As the interview in May 2010 suggests, Ensell seems clearly to have fabricated information to make the investigation into my brother’s suspicious death seem professional and unbiased.  Unfortunately, it was anything but professional and unbiased.







Thursday, April 30, 2020

More on the Failure of the N.Y.S. Police to Pursue the Question of Mark’s Head Wounds


A previous post (January 29, 2019) pointed out information about head wounds sustained by my brother that was relayed in a meeting by Atty. Michael Kelly to Senior Inv. John Wolfe and Inv. Edward Kalfas in September 2005.

As that post reported, earlier in 2005, my brother’s attending physician at the burn unit of the Erie County Medical Center had informed me that a CT scan revealed deep soft-tissue swelling on Mark’s forehead, suggesting that he had received a blow to his head, and additional soft-tissue damage to the left side of his face.  Not long after, a firefighter revealed to Kelly that he had seen a wound on my brother’s forehead the night of the fire, which looked as if Mark has been hit with a nine-iron.  This post considers further why the New York State Police failed to pursue the issue of those head wounds in 2005 and why they did not interview both men during the investigation itself in 2003.

Since firefighter Wayne Frank was one of the first emergency workers on the scene and helped to put the fire out on Mark, he should have been asked to give a witness statement as the other two firefighters, Gary Wind and Mark Ward, were.  Kalfas, however, did not interview Wayne Frank at all during the investigation.  When I learned by chance in July 2005 that Wayne Frank had been on the scene of Mark’s truck fire, I asked him about what he had observed.  He said that the fire did not look like an accident and added that the police should have looked for Mark’s nine-iron.  When Kelly interviewed him shortly afterwards, the firefighter willingly informed him about the wound on Mark’s forehead.

During the same meeting with the two State Police investigators in September 2005, Kelly suggested that they interview Wayne Frank, and Wolfe agreed to do it.  Yet several months went by, and Kelly heard nothing from Wolfe.  So, in January 2006, Kelly followed up on the issue with a call to Wolfe, but by February Wolfe still had not got back to him.  Wayne Frank obviously was never interviewed.

As Mark’s attending physician at the burn unit, Dr. Edward Piotrowski should certainly have been interviewed during the investigation into Mark’s death.  Kalfas had to have known that my brother’s attending physician was concerned about the severity of his burns.  In late December 2003, a nephew informed me about statements made to him in the burn unit by Dr. Piotrowski: that Mark's skin was saturated with gasoline and that his burns did not appear to be the result of an accident.  I then sent a letter to the Cattaraugus County District Attorney reporting the doctor’s concern that my brother’s wounds did not seem accidental.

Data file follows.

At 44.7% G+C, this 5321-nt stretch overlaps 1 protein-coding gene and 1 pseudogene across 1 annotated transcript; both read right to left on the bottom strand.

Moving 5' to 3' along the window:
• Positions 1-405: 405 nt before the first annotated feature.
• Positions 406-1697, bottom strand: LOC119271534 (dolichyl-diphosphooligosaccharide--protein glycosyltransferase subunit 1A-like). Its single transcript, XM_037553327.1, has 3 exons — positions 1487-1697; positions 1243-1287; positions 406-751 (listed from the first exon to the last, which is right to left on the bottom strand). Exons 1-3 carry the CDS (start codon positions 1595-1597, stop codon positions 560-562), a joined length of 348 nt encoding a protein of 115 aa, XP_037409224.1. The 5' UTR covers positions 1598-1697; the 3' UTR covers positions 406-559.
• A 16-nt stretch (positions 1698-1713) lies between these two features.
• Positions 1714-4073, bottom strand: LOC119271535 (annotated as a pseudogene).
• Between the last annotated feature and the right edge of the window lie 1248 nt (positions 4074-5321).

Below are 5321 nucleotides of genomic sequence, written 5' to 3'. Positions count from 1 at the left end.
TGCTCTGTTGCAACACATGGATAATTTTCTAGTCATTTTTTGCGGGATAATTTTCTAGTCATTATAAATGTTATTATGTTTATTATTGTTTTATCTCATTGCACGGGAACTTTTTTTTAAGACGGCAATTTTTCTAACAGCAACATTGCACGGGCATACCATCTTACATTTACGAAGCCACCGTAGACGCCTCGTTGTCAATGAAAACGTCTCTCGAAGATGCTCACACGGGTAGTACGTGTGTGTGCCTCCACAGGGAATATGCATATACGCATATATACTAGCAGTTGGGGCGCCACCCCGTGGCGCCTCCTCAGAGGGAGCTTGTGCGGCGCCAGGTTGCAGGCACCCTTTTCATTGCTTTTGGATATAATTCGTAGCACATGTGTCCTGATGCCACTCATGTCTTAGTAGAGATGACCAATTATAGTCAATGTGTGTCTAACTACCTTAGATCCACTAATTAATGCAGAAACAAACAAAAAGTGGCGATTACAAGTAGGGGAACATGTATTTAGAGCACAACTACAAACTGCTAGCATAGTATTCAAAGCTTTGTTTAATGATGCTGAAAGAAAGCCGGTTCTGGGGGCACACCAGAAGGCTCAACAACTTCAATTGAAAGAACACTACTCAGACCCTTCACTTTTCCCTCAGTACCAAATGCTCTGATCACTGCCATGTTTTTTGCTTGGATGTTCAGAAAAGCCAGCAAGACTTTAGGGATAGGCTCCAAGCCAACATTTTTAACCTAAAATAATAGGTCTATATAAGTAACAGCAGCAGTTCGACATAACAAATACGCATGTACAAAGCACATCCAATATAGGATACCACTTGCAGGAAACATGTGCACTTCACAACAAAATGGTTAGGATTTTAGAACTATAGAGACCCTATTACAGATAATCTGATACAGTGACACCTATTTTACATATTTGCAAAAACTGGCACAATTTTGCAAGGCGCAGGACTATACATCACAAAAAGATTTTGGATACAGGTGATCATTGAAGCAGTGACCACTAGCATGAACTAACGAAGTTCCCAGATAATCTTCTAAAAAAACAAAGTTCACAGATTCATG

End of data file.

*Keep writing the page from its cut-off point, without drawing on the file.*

When Kelly asked Kalfas during their meeting in 2005 why Dr. Piotrowski had not been interviewed, the investigator stated that he had in fact spoken with Mark’s attending physician, who he claimed had nothing to say.  But Dr. Piotrowski himself told me in February 2005 that although he had been concerned about the cause of Mark’s burns, no one from the investigation had ever questioned him and so he assumed that they had an explanation.

During the same meeting in 2005, Wolfe stated that he would contact Dr. Piotrowski himself.  When I called Wolfe a few weeks later to request an appointment with him, he replied that there would be no point since he had no new information.  Wolfe added that the telephone number I had passed on to Kelly for Dr. Piotrowski’s new office in Rochester must have been incorrect.  He explained that when he used it, the physician who answered said that Wolfe had got the wrong Dr. Piotrowski and that he himself had never worked at the Erie County Medical Center.   I informed Wolfe that I in fact had got that number from Dr. Piotrowski’s former secretary, who said that the doctor himself had given it to ECMC.

Kelly stated to me that he had urged Wolfe not only to contact Dr. Piotrowski but also to get a subpoena if the doctor refused to speak to him. That obviously never happened.

Did the State Police really want to find out--or not--about Mark’s head wounds?